Students are used to being graded on their scholastic performances. Professors use letter grades as a way to measure students’ progress and effort in courses, and you would be hard-pressed to find an instructor who believes grades are unnecessary.
But that was the reaction of a number of colleges after the U.S. News & World Report announced it would be ranking more than 1,000 universities’ teacher education programs. According to a Feb. 8 article in The New York Times, the publication will be assigning universities an A through F grade. The $3.6 million program will not be completed until next year, but education programs already are protesting the ratings system, claiming it is unfair and superficial.
Brian Kelly, editor of the Report, said in the article that the ratings system was a useful way to critique schools that operate with little or no outside scrutiny. He also said that schools’ condemnation of the system just proved they were afraid of any outside assessment of their programs.
The U.S. News & World Report is right to go ahead with its grading system despite the protests. It is important to highlight schools that are producing excellent teachers as well as to expose the flaws of the programs that allow students to graduate unprepared. The letter grading will serve to reward colleges that truly deserve it and may bring positive publicity to smaller programs that may have been overlooked in favor of more traditional schools. An A grade may very well sway a prospective student’s decision to enroll in a particular university, just as a grade of F might cause them to reconsider.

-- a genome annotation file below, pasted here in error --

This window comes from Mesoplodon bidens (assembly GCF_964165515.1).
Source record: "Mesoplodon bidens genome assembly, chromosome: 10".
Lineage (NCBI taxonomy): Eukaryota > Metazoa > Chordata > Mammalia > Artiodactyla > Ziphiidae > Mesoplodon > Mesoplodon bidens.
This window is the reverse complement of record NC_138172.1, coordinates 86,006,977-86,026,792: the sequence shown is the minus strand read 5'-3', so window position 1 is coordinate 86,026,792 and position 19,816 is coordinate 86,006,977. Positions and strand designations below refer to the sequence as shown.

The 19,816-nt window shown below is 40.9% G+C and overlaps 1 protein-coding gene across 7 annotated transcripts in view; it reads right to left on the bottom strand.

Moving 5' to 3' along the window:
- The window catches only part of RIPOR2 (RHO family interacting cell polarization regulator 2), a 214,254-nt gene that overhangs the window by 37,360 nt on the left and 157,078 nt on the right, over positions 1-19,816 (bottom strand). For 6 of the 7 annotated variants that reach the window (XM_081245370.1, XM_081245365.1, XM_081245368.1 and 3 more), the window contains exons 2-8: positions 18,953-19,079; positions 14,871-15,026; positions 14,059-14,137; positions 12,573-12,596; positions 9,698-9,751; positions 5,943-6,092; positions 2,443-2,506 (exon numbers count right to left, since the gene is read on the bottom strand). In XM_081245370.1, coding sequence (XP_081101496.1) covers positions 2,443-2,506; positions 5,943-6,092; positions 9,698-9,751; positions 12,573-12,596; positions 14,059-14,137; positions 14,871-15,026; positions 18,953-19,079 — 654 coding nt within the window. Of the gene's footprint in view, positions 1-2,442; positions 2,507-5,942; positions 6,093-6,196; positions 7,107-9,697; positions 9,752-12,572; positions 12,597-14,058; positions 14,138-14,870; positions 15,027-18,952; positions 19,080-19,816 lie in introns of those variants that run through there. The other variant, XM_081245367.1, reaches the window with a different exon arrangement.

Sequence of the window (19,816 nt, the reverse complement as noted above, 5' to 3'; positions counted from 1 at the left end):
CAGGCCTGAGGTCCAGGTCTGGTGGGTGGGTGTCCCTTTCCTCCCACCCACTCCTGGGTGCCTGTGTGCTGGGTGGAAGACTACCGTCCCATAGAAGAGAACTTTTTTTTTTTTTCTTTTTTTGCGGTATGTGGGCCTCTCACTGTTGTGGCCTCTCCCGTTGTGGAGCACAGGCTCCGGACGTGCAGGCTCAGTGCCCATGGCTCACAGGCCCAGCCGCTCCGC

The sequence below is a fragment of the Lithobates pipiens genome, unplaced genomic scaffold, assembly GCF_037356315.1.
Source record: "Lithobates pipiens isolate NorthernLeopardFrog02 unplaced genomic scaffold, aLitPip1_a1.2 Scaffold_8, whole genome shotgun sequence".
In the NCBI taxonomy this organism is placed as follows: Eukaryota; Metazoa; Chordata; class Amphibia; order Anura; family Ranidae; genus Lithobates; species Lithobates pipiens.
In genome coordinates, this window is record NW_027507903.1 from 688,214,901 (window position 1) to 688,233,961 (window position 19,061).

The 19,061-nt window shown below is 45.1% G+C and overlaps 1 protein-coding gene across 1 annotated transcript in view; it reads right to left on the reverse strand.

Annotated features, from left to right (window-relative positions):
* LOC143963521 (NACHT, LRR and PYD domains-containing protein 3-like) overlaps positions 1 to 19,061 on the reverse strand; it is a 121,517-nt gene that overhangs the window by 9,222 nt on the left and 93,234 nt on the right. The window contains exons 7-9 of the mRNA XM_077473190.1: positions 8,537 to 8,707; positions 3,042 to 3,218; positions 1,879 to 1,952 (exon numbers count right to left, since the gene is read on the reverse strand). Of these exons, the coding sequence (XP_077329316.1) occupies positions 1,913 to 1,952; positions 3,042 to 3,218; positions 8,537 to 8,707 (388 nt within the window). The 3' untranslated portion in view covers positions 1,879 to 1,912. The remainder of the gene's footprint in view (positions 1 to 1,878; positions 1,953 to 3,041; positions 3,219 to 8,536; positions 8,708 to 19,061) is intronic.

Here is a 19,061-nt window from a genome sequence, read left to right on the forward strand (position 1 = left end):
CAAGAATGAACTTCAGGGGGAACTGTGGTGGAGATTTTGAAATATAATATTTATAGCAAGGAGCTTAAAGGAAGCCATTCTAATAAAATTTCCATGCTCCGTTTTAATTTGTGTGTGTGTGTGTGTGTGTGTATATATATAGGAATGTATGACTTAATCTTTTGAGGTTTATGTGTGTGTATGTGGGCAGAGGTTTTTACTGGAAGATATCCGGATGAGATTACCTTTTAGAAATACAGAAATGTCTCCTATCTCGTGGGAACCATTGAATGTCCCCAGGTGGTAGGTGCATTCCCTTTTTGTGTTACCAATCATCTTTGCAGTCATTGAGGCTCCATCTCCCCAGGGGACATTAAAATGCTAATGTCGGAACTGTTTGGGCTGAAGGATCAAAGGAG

No college would want to be given a low or failing grade, but the point of this type of grading system is not to benefit the institution. It is designed with the student in mind, either to allow students to make an educated decision about their college or to force the schools to acknowledge techniques that did not work in the past and work to create new policies and teaching methods.
The detractors of the ranking system are ignoring what most undergraduates already know: namely, that the threat of being graded often provides motivation to improve. For example, knowing that an upcoming test or assignment will comprise a high percent of a student’s overall grade might cause one to hit the books, form study groups and do everything possible to ensure that work will be viewed as satisfactory.
This is the attitude education schools should be embracing rather than complaining about how being graded on the performance of their programs is unfair.
Ultimately, this hypocrisy isn’t helping anyone. The mission of these schools is to develop the next generation of teachers. It is time to lead by example by showing their students that pursuit of exemplary education is worth adjusting standards and changing methods to improve.
Katie Terhune is a junior news-editorial journalism major from Helena, Mont.